• Register
Post feature RSS Devlog #4: Narrativ Stuff

In this week's update, I'll be joined by the SkullKrusha, the star of space ork dating game Orkward, for a chat about narrative design.

Posted by on

Hello, I'm Joe, and to my surprise, I've spent the last two-and-a-half months on sabbatical making Orkward: the space ork dating game. It's in active development but available for free on itch.io. This the story of its development.

Right, listen up you grots. I'm Skullkrusha and I'm da boss here. Dat means you listen to me, geddit? Ya gotta listen to dis humie too.

Warboss Skullkrusha


Dis brainy pinkskin's gonna be tellin' us about narna, eh, nannadiv, er-

Narrative design.

Dat's what I said! Narradiff dezighn!

Close enough.

Shaddap, I didn't ask ya for no lip. Right. Better tell da boyz out there about nannaniv nezine.

Thanks Skullkrusha. Well, as you know, narrative design is just the process of working out how a game's story and gameplay relate and inform each other.

Wot?

It's about how you tell a story in a game.

Dat's easy init. You just 'av a few words before da shooty bitz.

Well, yes, that's certainly one approach. But a game like Orkward doesn't really have shooty bits.

Whaddaya mean? I fort you sed dis was a puta game.

Yes, but it's a text-based game. There's a couple of pictures but really all the gameplay happens through words.

Skullkrusha's story


Sounds ded borin'.

Ah but it's not - actually you can do a lot with words. For example, in Orkward there's a drinking contest, a tense termagant hunt, a waargh!-

Waaaargh!

-that's right - several grisly death scenes, and soon there will be a mysterious artefact, too. It would cost a fortune to create graphics for all those things. And sometimes your imagination can do more with less, so that a game with just words can be more real and emotional than a VR experience.

Rubbish. Anyway, if you've only got wordz, whaddaya need design fer?

Well yes, that's very insightful.

Fanks!

It's true that in interactive fiction, game design and narrative design are very closely related. Usually the story is just there to enable, justify and enhance gameplay. But in interactive fiction, story and gameplay are almost the same.

But games are supposed ta be fun. And words. Ain't. Fun.

Games can be fun, yes, but they can also be curious, provocative, melancholic, expressive - all sorts really.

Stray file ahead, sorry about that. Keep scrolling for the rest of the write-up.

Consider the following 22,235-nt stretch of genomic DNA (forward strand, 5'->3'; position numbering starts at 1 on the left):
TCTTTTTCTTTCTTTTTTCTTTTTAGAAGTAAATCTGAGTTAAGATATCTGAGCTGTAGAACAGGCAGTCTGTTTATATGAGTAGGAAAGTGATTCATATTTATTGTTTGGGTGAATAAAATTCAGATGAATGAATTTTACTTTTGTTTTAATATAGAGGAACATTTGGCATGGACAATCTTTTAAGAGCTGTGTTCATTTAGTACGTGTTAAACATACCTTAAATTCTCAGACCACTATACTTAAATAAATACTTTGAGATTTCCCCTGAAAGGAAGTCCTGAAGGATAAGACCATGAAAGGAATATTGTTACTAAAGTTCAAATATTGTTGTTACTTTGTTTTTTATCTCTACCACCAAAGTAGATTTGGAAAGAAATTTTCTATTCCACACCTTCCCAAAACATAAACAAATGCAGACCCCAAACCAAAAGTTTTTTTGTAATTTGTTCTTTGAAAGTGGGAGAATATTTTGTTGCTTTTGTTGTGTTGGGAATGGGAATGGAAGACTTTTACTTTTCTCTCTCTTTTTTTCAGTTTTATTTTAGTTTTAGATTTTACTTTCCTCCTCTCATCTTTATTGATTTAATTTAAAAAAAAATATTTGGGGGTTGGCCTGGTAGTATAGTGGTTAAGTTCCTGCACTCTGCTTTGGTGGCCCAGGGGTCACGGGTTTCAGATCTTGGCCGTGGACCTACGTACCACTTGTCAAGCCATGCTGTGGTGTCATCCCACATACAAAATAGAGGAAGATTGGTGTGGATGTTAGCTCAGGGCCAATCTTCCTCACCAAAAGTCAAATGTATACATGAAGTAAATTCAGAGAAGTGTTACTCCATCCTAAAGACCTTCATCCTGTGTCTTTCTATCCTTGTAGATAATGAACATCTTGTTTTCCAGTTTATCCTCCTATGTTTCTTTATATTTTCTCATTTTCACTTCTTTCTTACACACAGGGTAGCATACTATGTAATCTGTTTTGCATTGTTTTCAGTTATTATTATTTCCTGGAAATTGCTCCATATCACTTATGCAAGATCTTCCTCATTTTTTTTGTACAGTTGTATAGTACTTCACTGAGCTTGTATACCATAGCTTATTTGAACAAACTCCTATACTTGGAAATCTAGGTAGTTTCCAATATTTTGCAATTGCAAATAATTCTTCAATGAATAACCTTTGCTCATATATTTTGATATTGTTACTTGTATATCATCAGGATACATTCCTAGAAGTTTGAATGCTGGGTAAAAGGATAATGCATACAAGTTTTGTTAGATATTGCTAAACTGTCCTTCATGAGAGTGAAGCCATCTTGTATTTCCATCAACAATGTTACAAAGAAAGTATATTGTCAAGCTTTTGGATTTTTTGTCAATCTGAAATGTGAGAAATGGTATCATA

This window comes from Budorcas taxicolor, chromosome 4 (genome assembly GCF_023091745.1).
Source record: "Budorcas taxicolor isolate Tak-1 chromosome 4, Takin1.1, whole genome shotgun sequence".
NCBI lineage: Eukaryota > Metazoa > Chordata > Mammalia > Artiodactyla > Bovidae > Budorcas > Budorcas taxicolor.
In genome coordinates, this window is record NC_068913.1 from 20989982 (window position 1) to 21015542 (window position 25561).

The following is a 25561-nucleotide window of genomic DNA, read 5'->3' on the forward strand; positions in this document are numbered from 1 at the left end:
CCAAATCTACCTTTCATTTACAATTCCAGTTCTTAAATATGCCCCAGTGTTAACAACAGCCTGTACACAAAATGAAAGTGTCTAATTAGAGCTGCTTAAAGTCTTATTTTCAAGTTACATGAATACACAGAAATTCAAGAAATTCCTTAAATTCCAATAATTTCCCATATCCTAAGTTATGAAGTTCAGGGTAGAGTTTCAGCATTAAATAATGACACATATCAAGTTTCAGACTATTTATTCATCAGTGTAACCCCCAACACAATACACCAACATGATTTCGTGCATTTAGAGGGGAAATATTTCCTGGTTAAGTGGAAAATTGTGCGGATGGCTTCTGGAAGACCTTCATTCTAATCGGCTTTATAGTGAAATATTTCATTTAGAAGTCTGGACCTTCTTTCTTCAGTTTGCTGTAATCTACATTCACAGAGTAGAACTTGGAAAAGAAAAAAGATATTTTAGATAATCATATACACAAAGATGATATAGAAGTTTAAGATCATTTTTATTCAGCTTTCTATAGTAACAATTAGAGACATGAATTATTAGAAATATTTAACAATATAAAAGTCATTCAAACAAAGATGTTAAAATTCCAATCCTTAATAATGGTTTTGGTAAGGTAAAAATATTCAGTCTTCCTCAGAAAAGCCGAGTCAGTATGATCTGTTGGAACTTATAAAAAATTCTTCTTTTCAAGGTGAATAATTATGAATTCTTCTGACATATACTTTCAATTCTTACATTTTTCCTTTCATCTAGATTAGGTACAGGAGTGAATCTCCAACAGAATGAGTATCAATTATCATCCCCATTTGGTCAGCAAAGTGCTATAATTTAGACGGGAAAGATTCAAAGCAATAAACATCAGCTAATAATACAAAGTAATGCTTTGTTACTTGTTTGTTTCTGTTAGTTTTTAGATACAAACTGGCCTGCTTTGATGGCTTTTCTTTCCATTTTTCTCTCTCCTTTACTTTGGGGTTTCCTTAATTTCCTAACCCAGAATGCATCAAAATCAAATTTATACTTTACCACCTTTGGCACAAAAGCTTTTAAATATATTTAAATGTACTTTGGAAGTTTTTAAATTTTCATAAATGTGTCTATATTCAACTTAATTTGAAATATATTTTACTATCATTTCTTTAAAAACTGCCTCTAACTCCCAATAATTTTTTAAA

And you can still have gameplay within interactive fiction. I mean you can implement a whole RPG with just text. The first RPGs were only text - way before home computing.

Yeh whatever. Wot about dis fing yer making? And 'urry up, I'm gettin' an urge to smash some stuff.

In Orkward, narrative design is a battle for the game's soul. I have to work out whether each ork is just a simple linear story with no choices (or perhaps false choices), or whether progress is made by solving an elaborate set of puzzles. You know, get the keycard form one character so that another one lets you through to speak to a third.

So which izzit? A puzzle or a story?

It's a bit of both. I want the player to have some level of control and volition within the story, but I also don't want to create a really obtuse puzzle game. No rubber chickens, no pulleys.

SkullKrusha's dialog in Inky (the editor for the game's content)


Where does datin fit in? I don't like the idea of anyone chattin up my boyz. They've got work ta do!

The dating thing is really just a structure to tell a story. I don't lean too hard into it. Mostly you just speak to the orks, learn their stories and try not to die.

But within that structure, there are several stories that can emerge. As you speak to the orks, manipulating them and gathering information, new paths through the game emerge. The idea is that as you reach the end of those paths, you unlock an ending which retroactively explains the whole game.

Argh! Wot's dat supposed to mean? Why you gotta make everyfin sound so complicated?

Ok, so for example, let's say one storyline is to deliver a letter (it's not!). Maybe first you have to find the letter, which opens up the storyline, then you have to find the right ork to deliver it to.

Once you deliver the letter to the ork who needs it, your job as space post person is completed and you can leave the planet to deliver your next letter. Roll credits, game over.

This storyline retrospectively justifies your actions and motivations through the game: you were speaking to the orks to try and find out which one the letter was addressed to.

Sounds sneaky. I don't like sneaky stuff.

I know, Skullkrusha. Don't worry, you'll get plenty of chances to smash stuff.

Yeah! Now you're talking! I love smashing stuff!

Right. I guess I should leave you too it.

I'm gonna smash THIS and I'm gonna smash THAT and I'm gonna krush-

I'll see myself out.

Da Boyz


Comments
baszermaszer
baszermaszer

Its crucial we must have an Ork Princess in this game.. to court her.

Reply Good karma Bad karma+2 votes
Post a comment
Sign in or join with:

Only registered members can share their thoughts. So come on! Join the community today (totally free - or sign in with your social account on the right) and join in the conversation.

Feature
Browse
Features
Share
Related Games